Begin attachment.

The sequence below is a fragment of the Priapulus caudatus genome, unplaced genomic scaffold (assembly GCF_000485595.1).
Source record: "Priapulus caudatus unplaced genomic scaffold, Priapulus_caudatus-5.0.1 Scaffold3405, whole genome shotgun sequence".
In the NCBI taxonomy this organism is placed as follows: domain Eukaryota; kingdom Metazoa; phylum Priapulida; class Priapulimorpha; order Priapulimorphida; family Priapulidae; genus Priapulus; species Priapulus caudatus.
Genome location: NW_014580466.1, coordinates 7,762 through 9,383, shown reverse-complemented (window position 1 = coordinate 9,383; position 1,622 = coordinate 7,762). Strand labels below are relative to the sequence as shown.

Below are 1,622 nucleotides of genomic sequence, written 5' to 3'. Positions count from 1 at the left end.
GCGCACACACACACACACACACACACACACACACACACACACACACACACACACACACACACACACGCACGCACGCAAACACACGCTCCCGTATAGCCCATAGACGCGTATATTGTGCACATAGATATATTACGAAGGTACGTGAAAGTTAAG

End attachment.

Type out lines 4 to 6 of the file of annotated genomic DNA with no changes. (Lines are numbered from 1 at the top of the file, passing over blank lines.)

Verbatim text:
Genome location: NW_014580466.1, coordinates 7,762 through 9,383, shown reverse-complemented (window position 1 = coordinate 9,383; position 1,622 = coordinate 7,762). Strand labels below are relative to the sequence as shown.

Below are 1,622 nucleotides of genomic sequence, written 5' to 3'. Positions count from 1 at the left end.
GCGCACACACACACACACACACACACACACACACACACACACACACACACACACACACACACACACGCACGCACGCAAACACACGCTCCCGTATAGCCCATAGACGCGTATATTGTGCACATAGATATATTACGAAGGTACGTGAAAGTTAAG